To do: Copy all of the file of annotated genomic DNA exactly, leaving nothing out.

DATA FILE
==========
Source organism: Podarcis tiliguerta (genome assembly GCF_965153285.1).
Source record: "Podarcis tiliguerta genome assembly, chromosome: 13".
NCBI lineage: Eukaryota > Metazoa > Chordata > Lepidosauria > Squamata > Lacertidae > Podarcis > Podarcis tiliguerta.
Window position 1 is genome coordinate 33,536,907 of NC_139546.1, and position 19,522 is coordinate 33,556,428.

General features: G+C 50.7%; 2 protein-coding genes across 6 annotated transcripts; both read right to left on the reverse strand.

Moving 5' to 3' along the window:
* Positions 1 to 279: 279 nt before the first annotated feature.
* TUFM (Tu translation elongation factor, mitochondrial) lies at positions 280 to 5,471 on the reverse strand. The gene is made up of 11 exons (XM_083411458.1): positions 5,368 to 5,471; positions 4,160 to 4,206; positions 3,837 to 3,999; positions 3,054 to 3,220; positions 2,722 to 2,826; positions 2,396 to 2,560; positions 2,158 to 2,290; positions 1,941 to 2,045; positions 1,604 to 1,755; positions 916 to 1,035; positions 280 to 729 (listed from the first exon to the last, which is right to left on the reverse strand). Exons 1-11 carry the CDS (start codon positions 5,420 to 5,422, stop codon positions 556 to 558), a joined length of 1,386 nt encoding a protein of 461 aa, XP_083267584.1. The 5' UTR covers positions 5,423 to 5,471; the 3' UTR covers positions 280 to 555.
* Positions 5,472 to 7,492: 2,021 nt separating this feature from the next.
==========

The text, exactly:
Source organism: Podarcis tiliguerta (genome assembly GCF_965153285.1).
Source record: "Podarcis tiliguerta genome assembly, chromosome: 13".
NCBI lineage: Eukaryota > Metazoa > Chordata > Lepidosauria > Squamata > Lacertidae > Podarcis > Podarcis tiliguerta.
Window position 1 is genome coordinate 33,536,907 of NC_139546.1, and position 19,522 is coordinate 33,556,428.

General features: G+C 50.7%; 2 protein-coding genes across 6 annotated transcripts; both read right to left on the reverse strand.

Moving 5' to 3' along the window:
* Positions 1 to 279: 279 nt before the first annotated feature.
* TUFM (Tu translation elongation factor, mitochondrial) lies at positions 280 to 5,471 on the reverse strand. The gene is made up of 11 exons (XM_083411458.1): positions 5,368 to 5,471; positions 4,160 to 4,206; positions 3,837 to 3,999; positions 3,054 to 3,220; positions 2,722 to 2,826; positions 2,396 to 2,560; positions 2,158 to 2,290; positions 1,941 to 2,045; positions 1,604 to 1,755; positions 916 to 1,035; positions 280 to 729 (listed from the first exon to the last, which is right to left on the reverse strand). Exons 1-11 carry the CDS (start codon positions 5,420 to 5,422, stop codon positions 556 to 558), a joined length of 1,386 nt encoding a protein of 461 aa, XP_083267584.1. The 5' UTR covers positions 5,423 to 5,471; the 3' UTR covers positions 280 to 555.
* Positions 5,472 to 7,492: 2,021 nt separating this feature from the next.